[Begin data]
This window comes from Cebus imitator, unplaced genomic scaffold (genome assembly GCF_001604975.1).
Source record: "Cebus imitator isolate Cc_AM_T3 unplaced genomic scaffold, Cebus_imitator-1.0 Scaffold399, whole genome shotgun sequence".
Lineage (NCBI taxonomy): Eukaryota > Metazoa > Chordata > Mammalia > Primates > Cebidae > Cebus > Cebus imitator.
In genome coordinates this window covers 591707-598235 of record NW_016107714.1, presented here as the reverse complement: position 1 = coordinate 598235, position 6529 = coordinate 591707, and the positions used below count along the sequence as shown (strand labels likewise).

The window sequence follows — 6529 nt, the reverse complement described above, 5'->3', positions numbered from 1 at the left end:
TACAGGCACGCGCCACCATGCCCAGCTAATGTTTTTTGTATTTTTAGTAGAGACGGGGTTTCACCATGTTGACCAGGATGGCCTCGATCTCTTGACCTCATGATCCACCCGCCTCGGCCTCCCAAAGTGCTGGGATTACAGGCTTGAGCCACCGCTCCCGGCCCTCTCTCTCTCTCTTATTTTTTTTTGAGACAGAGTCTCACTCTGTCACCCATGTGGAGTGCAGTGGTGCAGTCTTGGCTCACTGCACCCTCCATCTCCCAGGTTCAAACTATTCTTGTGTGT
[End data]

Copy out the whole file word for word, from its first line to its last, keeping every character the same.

This window comes from Cebus imitator, unplaced genomic scaffold (genome assembly GCF_001604975.1).
Source record: "Cebus imitator isolate Cc_AM_T3 unplaced genomic scaffold, Cebus_imitator-1.0 Scaffold399, whole genome shotgun sequence".
Lineage (NCBI taxonomy): Eukaryota > Metazoa > Chordata > Mammalia > Primates > Cebidae > Cebus > Cebus imitator.
In genome coordinates this window covers 591707-598235 of record NW_016107714.1, presented here as the reverse complement: position 1 = coordinate 598235, position 6529 = coordinate 591707, and the positions used below count along the sequence as shown (strand labels likewise).

The window sequence follows — 6529 nt, the reverse complement described above, 5'->3', positions numbered from 1 at the left end:
TACAGGCACGCGCCACCATGCCCAGCTAATGTTTTTTGTATTTTTAGTAGAGACGGGGTTTCACCATGTTGACCAGGATGGCCTCGATCTCTTGACCTCATGATCCACCCGCCTCGGCCTCCCAAAGTGCTGGGATTACAGGCTTGAGCCACCGCTCCCGGCCCTCTCTCTCTCTCTTATTTTTTTTTGAGACAGAGTCTCACTCTGTCACCCATGTGGAGTGCAGTGGTGCAGTCTTGGCTCACTGCACCCTCCATCTCCCAGGTTCAAACTATTCTTGTGTGT